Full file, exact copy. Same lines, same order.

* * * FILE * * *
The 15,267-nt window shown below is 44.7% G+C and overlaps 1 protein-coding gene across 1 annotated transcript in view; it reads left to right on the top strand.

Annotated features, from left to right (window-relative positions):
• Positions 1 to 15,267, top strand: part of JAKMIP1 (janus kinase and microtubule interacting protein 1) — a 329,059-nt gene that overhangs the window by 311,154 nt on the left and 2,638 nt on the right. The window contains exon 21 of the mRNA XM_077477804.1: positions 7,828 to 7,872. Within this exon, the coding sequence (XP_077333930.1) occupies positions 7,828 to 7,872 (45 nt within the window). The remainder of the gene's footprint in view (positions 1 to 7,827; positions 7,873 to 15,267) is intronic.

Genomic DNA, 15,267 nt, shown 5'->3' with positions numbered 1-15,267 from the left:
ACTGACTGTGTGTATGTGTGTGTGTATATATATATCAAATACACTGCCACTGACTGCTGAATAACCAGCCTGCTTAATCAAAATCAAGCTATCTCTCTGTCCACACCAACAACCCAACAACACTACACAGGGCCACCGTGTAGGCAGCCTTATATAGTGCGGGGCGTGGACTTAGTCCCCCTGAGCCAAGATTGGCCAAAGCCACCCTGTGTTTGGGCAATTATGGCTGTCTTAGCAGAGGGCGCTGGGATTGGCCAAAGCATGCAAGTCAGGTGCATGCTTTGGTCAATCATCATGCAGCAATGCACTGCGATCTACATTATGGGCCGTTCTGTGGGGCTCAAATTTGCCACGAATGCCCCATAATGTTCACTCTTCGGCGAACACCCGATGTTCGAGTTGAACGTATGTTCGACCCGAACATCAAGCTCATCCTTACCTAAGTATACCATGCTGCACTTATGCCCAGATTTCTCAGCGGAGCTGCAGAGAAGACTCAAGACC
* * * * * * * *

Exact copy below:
The 15,267-nt window shown below is 44.7% G+C and overlaps 1 protein-coding gene across 1 annotated transcript in view; it reads left to right on the top strand.

Annotated features, from left to right (window-relative positions):
• Positions 1 to 15,267, top strand: part of JAKMIP1 (janus kinase and microtubule interacting protein 1) — a 329,059-nt gene that overhangs the window by 311,154 nt on the left and 2,638 nt on the right. The window contains exon 21 of the mRNA XM_077477804.1: positions 7,828 to 7,872. Within this exon, the coding sequence (XP_077333930.1) occupies positions 7,828 to 7,872 (45 nt within the window). The remainder of the gene's footprint in view (positions 1 to 7,827; positions 7,873 to 15,267) is intronic.

Genomic DNA, 15,267 nt, shown 5'->3' with positions numbered 1-15,267 from the left:
ACTGACTGTGTGTATGTGTGTGTGTATATATATATCAAATACACTGCCACTGACTGCTGAATAACCAGCCTGCTTAATCAAAATCAAGCTATCTCTCTGTCCACACCAACAACCCAACAACACTACACAGGGCCACCGTGTAGGCAGCCTTATATAGTGCGGGGCGTGGACTTAGTCCCCCTGAGCCAAGATTGGCCAAAGCCACCCTGTGTTTGGGCAATTATGGCTGTCTTAGCAGAGGGCGCTGGGATTGGCCAAAGCATGCAAGTCAGGTGCATGCTTTGGTCAATCATCATGCAGCAATGCACTGCGATCTACATTATGGGCCGTTCTGTGGGGCTCAAATTTGCCACGAATGCCCCATAATGTTCACTCTTCGGCGAACACCCGATGTTCGAGTTGAACGTATGTTCGACCCGAACATCAAGCTCATCCTTACCTAAGTATACCATGCTGCACTTATGCCCAGATTTCTCAGCGGAGCTGCAGAGAAGACTCAAGACC